Conquering the Gibb River Road and Mitchell Plateau with two young kids

by Adam Royle

Enjoying the mud puddles on the Mitchell Plateau

Enjoying the mud puddles on the Mitchell Plateau

My wife, our two girls (aged four and one) and I set out on the trip of our lifetime in April this year. Destination? Kimberley!

Coming from Brisbane we had a *basic* timetable - leave on April 1, visit Alice Springs and Uluru on the way and make it to the Kimberley by the start of May. Spend a month in WA and then head home through Darwin and North QLD (we had 3 months total).

With no absolute plans, we relied on Destination Kimberley, our Camps 5 map book and advice from other travellers to form our itinerary, usually only a few days in advance, if that.

We were however, planned for any conditions, with a decent touring 4WD towing a off road camper trailer.

We travelled up the Tanami Track, staying on the side of the road one night, and stayed 2 nights at Wolfe Creek, and later found out there was a crazy violent guy threatening tourists there only a few days earlier. Not to mention, we had a flat battery when we were about to leave. Thank jeebus we had a generator!

Once we got to Kununurra we discovered the Mitchell Plateau had just opened, so we headed off the next day to El Questro to start our Gibb River Road journey.

El Questro was amazing! We were going to spend only 2 nights there, however we made some good friends and ended up spending 3 more nights there! Until it started to rain...

It was a coin-flip decision the next morning whether we continue up to Mitchell Plateau or hit the bitumen towards Broome.

Luckily we decided to go to Broome, as we would have been stuck up Mitchell Plateau if we didn't!

After a few days we were in Broome, enjoying the lovely weather and sunshine. After a few nights living it up with hot showers, cold beer at Matzo's Brewery (well worth it) and a swim in the pool, the Cape Leveque road opened and up we tore!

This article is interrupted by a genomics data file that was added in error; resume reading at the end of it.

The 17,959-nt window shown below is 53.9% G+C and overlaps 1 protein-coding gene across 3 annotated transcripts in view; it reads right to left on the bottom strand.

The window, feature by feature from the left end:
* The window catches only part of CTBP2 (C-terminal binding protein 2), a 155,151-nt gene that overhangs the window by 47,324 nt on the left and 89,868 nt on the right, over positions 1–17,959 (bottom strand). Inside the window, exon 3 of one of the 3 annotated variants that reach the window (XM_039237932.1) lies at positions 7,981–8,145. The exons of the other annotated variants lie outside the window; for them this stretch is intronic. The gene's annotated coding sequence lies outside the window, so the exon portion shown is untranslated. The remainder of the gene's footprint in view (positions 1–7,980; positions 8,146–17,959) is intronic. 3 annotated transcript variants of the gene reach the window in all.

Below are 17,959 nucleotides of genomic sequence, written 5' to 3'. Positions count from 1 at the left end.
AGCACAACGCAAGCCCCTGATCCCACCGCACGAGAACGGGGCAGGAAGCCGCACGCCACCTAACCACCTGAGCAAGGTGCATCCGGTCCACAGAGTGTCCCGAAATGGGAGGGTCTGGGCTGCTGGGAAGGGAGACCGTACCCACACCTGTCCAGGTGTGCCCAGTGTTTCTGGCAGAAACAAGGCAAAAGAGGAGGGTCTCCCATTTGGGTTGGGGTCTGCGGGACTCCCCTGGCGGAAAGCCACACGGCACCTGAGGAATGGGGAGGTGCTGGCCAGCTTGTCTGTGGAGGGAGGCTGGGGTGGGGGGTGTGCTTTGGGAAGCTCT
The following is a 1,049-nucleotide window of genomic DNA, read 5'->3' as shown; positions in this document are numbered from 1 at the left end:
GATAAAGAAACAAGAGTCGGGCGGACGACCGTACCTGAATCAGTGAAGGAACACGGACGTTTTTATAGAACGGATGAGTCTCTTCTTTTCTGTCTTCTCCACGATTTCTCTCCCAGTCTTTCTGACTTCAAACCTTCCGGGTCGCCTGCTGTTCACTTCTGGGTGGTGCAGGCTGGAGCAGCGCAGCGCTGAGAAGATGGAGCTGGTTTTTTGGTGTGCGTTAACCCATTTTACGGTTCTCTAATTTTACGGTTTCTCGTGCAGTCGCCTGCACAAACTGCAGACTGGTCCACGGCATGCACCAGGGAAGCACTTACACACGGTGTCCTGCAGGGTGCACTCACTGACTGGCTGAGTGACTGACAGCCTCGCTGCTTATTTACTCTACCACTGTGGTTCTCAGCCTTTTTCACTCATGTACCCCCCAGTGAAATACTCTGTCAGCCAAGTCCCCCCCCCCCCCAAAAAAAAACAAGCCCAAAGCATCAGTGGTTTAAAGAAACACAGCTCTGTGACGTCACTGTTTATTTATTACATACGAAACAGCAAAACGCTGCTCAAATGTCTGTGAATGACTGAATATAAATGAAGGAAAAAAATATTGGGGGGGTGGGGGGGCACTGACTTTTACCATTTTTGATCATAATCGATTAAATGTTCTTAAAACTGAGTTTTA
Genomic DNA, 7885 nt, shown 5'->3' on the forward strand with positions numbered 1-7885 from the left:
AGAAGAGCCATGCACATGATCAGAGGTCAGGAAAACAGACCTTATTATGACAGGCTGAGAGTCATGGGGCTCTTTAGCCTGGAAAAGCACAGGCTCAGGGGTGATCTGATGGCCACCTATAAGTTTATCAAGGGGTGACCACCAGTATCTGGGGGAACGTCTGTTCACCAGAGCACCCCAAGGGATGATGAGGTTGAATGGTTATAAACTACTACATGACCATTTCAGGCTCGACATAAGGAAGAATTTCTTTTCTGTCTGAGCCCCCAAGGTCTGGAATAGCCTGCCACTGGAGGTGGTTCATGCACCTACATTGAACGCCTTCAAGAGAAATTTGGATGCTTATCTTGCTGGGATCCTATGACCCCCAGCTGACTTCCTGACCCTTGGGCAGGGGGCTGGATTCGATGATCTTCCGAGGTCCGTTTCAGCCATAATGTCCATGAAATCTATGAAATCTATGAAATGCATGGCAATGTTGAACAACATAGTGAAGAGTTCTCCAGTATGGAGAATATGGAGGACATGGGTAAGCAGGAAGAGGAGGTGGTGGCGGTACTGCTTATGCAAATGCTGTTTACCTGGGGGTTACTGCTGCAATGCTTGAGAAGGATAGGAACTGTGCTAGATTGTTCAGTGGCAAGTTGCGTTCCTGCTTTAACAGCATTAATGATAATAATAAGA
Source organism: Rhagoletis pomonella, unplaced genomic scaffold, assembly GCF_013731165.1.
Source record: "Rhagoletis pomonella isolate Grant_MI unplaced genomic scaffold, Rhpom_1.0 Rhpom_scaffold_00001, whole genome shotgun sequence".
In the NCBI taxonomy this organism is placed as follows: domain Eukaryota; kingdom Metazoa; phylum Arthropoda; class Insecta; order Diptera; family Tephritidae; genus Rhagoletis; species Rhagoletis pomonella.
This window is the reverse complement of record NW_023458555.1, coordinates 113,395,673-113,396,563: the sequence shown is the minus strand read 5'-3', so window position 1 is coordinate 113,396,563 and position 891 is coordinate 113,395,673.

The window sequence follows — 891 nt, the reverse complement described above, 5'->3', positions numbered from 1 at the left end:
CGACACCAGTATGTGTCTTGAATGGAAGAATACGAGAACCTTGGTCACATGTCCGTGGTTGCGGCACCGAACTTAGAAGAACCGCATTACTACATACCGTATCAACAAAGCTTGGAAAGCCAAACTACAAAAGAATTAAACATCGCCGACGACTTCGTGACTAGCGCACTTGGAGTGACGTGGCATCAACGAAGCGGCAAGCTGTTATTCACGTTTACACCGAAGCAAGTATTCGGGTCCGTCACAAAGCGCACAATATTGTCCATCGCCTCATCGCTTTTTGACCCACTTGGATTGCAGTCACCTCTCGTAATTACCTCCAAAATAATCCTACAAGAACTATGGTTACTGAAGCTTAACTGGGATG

Opting to stay at Bully's Bush Camp, we spent 3 nights relaxing and talking to Jeff about anything and everything (my 4yr old daughter is a chatterbox) before heading back down to Quondong Pt for another 3 nights bush camping.

What an amazing place Quondong is, especially for the money ($0)! A secluded campsite overlooking the beach with our own path down to the sand, and lots of hermit crabs that would travel through our campsite at low and high tide (late one night my wife and I held hermit crab races - don't ask!).

After heading back to Broome for a few days we stocked up on supplies, saw the Staircase to the Moon, and then headed back up towards Derby as we heard the gorges were opening again.

Luck was on our side - beautiful weather, and everything had opened just in time for us to visit. The only thing that hadn't re-opened was the Mitchell Falls and Kalumburu roads, which I had heard would be at least another week until they were open.

After passing Manning Gorge we decided to head straight through to Ellenbrae, which upon arrival we were told that the Mitchell Falls road was due to open the next day!

So excitedly we changed our plans (again) and shot up straight through to Mitchell Falls campsite (with trailer) the next morning. We were one of the first people to enter the park, as the road wasn't officially open (they only let a handful of people up to test the condition of the road).

Although the last 5km was like a crazy 4WD track, we made it without incident. I wish I could have said the same for the gravel truck we saw, bogged right up to the axel on one side, with the ranger and other staff left scratching their heads on how they would get it out.

The Mitchell Falls was one of the highlights of our trip. Walking through ancient and untouched Aboriginal art in a place so remote was an incredible feeling. The helicopter ride was excellent too (although our 1 yr old girl wasn't so sure).

Overall our trip was amazing - something that we will remember and cherish for the rest of our lives! Thanks Birgit for putting together Destination Kimberley, we constantly referred to it while on our trip and would have missed many awesome places if we hadn't had it with us.

The only downside was we carried 4 spare tyres (3 for the car, 1 for the camper) and we didn't have a flat in the whole 18,000km we traveled. Maybe that was an upside too.

Some advice I would give to everyone attempting a trip through the Kimberley:

1. If you rely on extra battery power for a fridge, carry a generator in case something goes wrong. We had some issues with our 2nd battery and if it wasn't for the generator we would have been stuffed on a few occasions! One family we saw on the trip had their solar panels stuff up, but luckily they had a generator too.

2. Even if you don't have a generator (or don't intend to use it), consider camping in the generators campsite. Generally it was less crowded than the quiet campsite, and most people run their generators during the day when you're all out exploring the gorges!